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Irish government launches inquiry into former homes

13 June 2014


Joining hands: people sing songs during a march and candlelit vigil on Wednesday, from the Department of Children and Youth Affairs to the gates of Dail Eireann on Merrion Square, Dublin, in memory of the Tuam babies 

Joining hands: people sing songs during a march and candlelit vigil on Wednesday, from the Department of Children and Youth Affairs ...

THE Irish Government announced on Tuesday that it was launching a full commission of inquiry into all mother-and-baby homes that existed across the country from the foundation of the State.

Leaders of the Roman Catholic Church in Ireland had already called on the government to establish an independent commission of inquiry into the allegations that 796 babies and young children were buried in a field behind a mother-and-baby home at Tuam, Co. Galway, between 1925 and 1961.

St Mary's, the home at Tuam run by the Bon Secours Sisters, was one of many that housed unmarried mothers. Many of them were in their teens, and were sent there by their parents, owing to the stigma attached to children born out of wedlock, which existed in Ireland until well into the 1970s. They have been compared to the "Magdalene laundries".

The Minister for Children, Charlie Flanagan, said that the remit of the investigation would cover high mortality rates at the homes, burial practices, and secret and illegal adoptions, and would include the Bethany Home, which operated in Dublin between 1921 and 1972, but which was excluded from a government compensation scheme for survivors (News, 21 March 2013).

It was the findings of a local historian, Catherine Corless, who researched the home at Tuam, which drew attention to the existence of the unofficial graveyard. At her own expense, she paid to obtain the children's death certificates, and thus established their identities.

Many children died from diseases such as measles, fits, and oedema, exacerbated by the conditions in which they were living. In an official inspection carried out in 1947, it was found that there was overcrowding: 271 children and 61 mothers were living there at the same time.

It is thought that other such institutions may reveal similar histories, including one at Bessborough, Co. Cork, run by the Sisters of the Sacred Hearts of Jesus and Mary, where one former inmate alleges that up to 3000 infants were buried in a similar fashion.

The RC Archbishop of Tuam, Dr Michael Neary, has welcomed the government announcement of a cross-departmental investigation into the burials, but said that the order of sisters responsible for the running of the home in Tuam had a clear moral imperative to act on their responsibilities in the interest of the common good.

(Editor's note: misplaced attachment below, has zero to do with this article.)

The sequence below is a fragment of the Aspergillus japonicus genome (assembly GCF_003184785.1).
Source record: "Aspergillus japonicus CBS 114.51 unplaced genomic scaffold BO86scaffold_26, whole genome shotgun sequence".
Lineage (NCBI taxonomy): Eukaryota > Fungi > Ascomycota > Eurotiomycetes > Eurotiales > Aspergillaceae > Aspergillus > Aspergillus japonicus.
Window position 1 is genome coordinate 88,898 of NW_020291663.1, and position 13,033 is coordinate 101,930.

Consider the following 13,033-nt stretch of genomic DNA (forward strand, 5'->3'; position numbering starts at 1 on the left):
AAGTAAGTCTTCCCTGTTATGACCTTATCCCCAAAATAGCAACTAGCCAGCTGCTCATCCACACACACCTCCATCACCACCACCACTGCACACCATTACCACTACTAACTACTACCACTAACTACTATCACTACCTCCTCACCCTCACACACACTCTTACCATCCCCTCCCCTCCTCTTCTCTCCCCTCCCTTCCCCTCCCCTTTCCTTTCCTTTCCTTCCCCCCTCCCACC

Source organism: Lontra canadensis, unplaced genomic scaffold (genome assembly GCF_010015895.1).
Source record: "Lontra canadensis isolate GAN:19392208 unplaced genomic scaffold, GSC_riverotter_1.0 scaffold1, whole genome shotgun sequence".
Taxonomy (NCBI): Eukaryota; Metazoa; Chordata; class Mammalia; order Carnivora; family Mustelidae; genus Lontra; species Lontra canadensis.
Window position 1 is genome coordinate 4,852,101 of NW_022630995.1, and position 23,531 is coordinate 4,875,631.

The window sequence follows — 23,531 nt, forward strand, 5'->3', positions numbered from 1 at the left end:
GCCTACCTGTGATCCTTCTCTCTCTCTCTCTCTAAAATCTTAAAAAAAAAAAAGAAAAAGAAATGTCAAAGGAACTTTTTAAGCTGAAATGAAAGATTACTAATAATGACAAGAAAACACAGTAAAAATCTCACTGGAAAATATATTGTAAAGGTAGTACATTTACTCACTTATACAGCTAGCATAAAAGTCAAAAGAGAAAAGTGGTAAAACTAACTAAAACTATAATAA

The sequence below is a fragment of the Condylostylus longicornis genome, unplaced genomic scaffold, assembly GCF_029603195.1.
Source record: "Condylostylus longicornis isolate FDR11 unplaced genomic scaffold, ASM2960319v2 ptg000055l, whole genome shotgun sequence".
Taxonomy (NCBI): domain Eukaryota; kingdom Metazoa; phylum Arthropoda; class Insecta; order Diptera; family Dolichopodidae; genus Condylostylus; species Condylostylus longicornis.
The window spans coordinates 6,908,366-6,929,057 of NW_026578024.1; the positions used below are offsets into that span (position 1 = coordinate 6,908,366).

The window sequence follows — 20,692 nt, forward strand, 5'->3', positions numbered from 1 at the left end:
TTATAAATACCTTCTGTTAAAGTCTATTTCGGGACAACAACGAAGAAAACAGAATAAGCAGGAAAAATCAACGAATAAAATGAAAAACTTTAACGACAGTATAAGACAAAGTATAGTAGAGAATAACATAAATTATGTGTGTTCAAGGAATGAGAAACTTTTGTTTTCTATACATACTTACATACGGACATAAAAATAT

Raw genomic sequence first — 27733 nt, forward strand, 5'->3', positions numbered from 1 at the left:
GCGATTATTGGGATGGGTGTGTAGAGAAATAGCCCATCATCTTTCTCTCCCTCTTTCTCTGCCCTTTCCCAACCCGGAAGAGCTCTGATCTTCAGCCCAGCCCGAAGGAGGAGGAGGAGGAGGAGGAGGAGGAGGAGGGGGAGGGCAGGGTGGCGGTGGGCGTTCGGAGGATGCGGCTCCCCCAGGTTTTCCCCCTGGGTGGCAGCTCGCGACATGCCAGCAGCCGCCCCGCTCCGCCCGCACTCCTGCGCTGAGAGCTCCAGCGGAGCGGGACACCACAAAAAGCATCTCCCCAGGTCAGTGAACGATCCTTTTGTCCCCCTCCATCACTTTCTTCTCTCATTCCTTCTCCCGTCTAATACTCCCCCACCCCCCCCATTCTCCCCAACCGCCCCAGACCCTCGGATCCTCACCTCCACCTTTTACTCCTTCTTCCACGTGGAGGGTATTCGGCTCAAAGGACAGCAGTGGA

"I can only begin to imagine the huge emotional wrench which the mothers suffered in giving up their babies for adoption, or by witnessing their death. The pain and brokenness which they endured is beyond our capacity to understand. It is simply too difficult to comprehend their helplessness and suffering, as they watched their beloved child die," he said.

On national radio on Sunday, the Archbishop of Dublin, Dr Diarmuid Martin, had requested a fully independent commission of inquiry. He emphasised the importance of separating such an inquiry from Church, State, or any other organisation involved. "There is an entanglement there that goes right through a period of Irish history. It is only an independent person who would be able to do that," he said.

The home at Tuam had its origins as a workhouse for the poor, erected in 1840 on the Dublin Road. After the foundation of the Irish Free State, in 1922, it became the norm for those pregnant outside wedlock, and usually without means, to be housed in "mother-and-baby homes", thus distinguishing these institutions from those that catered for "the respectable poor".

A group of Evangelical Protestants set up the Bethany Home, in Rathgar, an affluent suburb of Dublin. It had an input from clergy of different Reformed Church denominations.

The State has refused to recognise the part it played in the Bethany Home, even though it was inspected regularly by officials; and the complainants are still seeking compensation under the redress scheme afforded to Roman Catholics.

Taoiseach speaks of Church-State relationship. The Taoiseach (Prime Minister), Enda Kenny, this week spoke of a "disturbing symbiosis between Church and State" on the baby-home revelations.

"This is about the kind of country Ireland was, where women, in particular, were the focus of shame and suppression," he told the Dáil (Parliament). He said that the current controversy remained an issue for Ireland "because, if this is not handled properly, then Ireland's soul, in many ways, will lie, like the babies of so many of these mothers, in an unmarked grave".

The Irish Roman Catholic Bishops' Conference publicly apologised on Tuesday for the part played by the Church in the culture of isolation and social ostracisation of unmarried mothers, which the Bishops acknowledged was harsh.

They said in a statement: "We need to find out more about what this period in our social history was really like, and to consider the legacy it has left us as a people. Above all, we need to enable those who were directly affected to receive recognition and appropriate support."


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